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When Foods Attack – Can Your Dinner Make You Angry?

how to control anger with food

The idea that diet and emotions are connected is not a new one; however the idea that you can control anger by watching what you eat has to sound pretty intriguing. Interestingly enough, some of the ancient wisdom traditions of the east and modern research singles out a few dietary culprits that can inflame our temper.

According to ancient Chinese medical beliefs, every organ in the body correlates with an emotion. It is said that energy known as “chi” moves easily through the body in healthy individuals, but can be obstructed in unhealthy people as demonstrated through emotional pain and disease. The Chinese link the liver with the emotion of anger, blaming a long-term diet in heavy fats and large quantities of animal protein for feelings of anger. Based on Chinese medical advice, people with anger issues should limit their intake of red meat, whole milk and eggs.

According to the science of Ayurveda, tomatoes, spicy peppers and other spicy foods are considered to be a heating type of food, aiding in digestion.  But in some body types like Pitta, who are already inclined to exhibit aggressive behavior, these foods produce internal over-heating effect, especially in the summer time when the body could use some blood “cooling” foods instead.  It is said that overloading the body with too much “fire” will bring about irritability and a lower threshold for anger.

Food is not just something that fills our stomach. It’s very active biologically and chemically, and it affects us,” – Jack Challem, author of The Food-Mood Solution.

Few would argue that food allergies also disturb a person’s mood and can promote anger. Wheat and milk products can cause brain inflammation in people who are sensitive to those foods. According to the Jack Challem, author of The Food-Mood Solution, “Casein, which is found in dairy, and gluten in wheat are two culprits. According to the theory, some people get a toxic effect, creating a substance in the body that leads to aggression or inability to control behavior.”

Foods that create an insulin imbalance are also considered to have diet ties to anger. Refined foods, alcohol, starches, caffeine and sugary treats are believed to trigger anger in certain individuals.  Dietitians believe that manufactured chemicals like aspartame and monosodium glutamate (MSG) are neurotoxins and can also turn you into a fire cracker.

To sum up, foods that are linked to increased tendencies towards anger are:

1.  Spicy peppers: produce heating effect and a wilder, more difficult to control energy.

2.  Sugar:  carbohydrates initially boost mood by activating serotonin but you’ll also crash quickly, making you feel cranky.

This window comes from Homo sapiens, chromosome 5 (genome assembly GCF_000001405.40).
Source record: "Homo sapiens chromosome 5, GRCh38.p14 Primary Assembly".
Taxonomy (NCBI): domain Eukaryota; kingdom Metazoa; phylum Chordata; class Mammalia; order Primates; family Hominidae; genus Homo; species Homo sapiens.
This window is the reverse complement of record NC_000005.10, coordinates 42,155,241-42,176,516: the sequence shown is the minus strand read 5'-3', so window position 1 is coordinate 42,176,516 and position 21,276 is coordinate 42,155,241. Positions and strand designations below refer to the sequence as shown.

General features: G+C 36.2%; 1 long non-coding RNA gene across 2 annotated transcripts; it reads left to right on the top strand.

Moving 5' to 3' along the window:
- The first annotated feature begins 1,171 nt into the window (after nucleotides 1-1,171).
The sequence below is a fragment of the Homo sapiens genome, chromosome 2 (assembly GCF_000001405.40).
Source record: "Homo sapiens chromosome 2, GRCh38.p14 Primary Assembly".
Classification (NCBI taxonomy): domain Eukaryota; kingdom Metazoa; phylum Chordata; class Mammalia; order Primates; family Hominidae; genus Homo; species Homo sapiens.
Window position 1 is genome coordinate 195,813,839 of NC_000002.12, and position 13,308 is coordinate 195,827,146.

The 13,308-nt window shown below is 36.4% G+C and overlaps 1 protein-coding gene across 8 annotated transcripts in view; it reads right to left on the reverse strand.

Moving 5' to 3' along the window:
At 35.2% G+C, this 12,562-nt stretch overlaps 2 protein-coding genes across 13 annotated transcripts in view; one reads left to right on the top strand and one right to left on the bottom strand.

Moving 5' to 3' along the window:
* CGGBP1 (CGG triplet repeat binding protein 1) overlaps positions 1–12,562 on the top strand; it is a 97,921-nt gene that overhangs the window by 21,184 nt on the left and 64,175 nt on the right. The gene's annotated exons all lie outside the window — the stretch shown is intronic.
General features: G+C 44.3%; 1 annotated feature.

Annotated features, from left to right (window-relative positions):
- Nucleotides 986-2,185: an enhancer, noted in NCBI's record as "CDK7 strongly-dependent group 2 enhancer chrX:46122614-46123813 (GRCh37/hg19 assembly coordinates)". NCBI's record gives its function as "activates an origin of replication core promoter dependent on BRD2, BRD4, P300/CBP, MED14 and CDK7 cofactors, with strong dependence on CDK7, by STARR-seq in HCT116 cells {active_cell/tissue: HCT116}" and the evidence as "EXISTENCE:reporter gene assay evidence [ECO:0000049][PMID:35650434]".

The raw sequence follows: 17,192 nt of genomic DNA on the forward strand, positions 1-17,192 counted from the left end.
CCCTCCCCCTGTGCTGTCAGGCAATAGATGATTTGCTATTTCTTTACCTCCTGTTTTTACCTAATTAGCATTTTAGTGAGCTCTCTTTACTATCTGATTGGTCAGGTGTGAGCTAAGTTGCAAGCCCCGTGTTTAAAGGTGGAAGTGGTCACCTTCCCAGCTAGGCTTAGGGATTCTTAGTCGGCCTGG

3.  Caffeine:  improves alertness but can make you more jittery, and the crash that follows can make you irritable.

4.  Alcohol:  Alcohol weakens brain functions that normally restrain impulsive behaviors such as excessive aggression.  Its a huge irritant on the nervous system too, leaving one with jitters and a short fuse.

5.  Wheat and milk:  The main allergic response to wheat and casein in milk products is possible brain inflammation, which is said to cause hostility.

6.  MSG and artificial sweeteners: controversial item but some say these food additives can heighten reactions, including aggressive feelings.  (See hidden sources of MSG.)

“Damn it” you may say, “this is my entire diet you just listed here!”  Well, there you are, if you want an edge in managing anger then you are looking at one of the lowest hanging fruits to help you deal with the problem.  Start small and eliminate a few food items to see how you feel.  If you had to pick two, I’d say start with avoiding spicy foods and excessive alcohol intakes.  It is much better to have fewer peppers on your plate than spaghetti on your partner’s ears after a fight.

If you want to learn about the foods that can do the opposite and actually boost your mood, check out this post about “Happiness Management Diet to Fight off Anger and Depression.”  Be well.

{ 2 comments… add one }
  • Joe February 5, 2015, 8:08 am

    I liked your article and I just wanted to mention for me the biggest trigger is MSG from Chinese food 1 or 2 days after I have extreme agitation and out bursts that are not normal for me but It has gotten to the point to where I know what will happen if I do. I try to think this time I should be okay but nope it never fails so I stay away. I realise MSG is in many foods but somthing about that chinese food for me anyway.

    • AM Tadas February 5, 2015, 9:29 am

      Interesting you say it never fails. Some people are probably more sensitive to it than others. I bet Chinese restaurants just put way more MSG into their dishes than others. When I lived in California, most Chinese restaurants claimed to have stopped putting MSG in their food but then I heard MSG can be disguised as many other things these days… like all sorts of hydrolyzed vegetable proteins, yeast extracts and a ton of others (just added a link to hidden sources of MSG in the post). Another thing that is a huge irritant on the nervous system is garlic and there’s plenty of it in Chinese cuisine too. Anyways, good thing you know now and stay away. Take care Joe.

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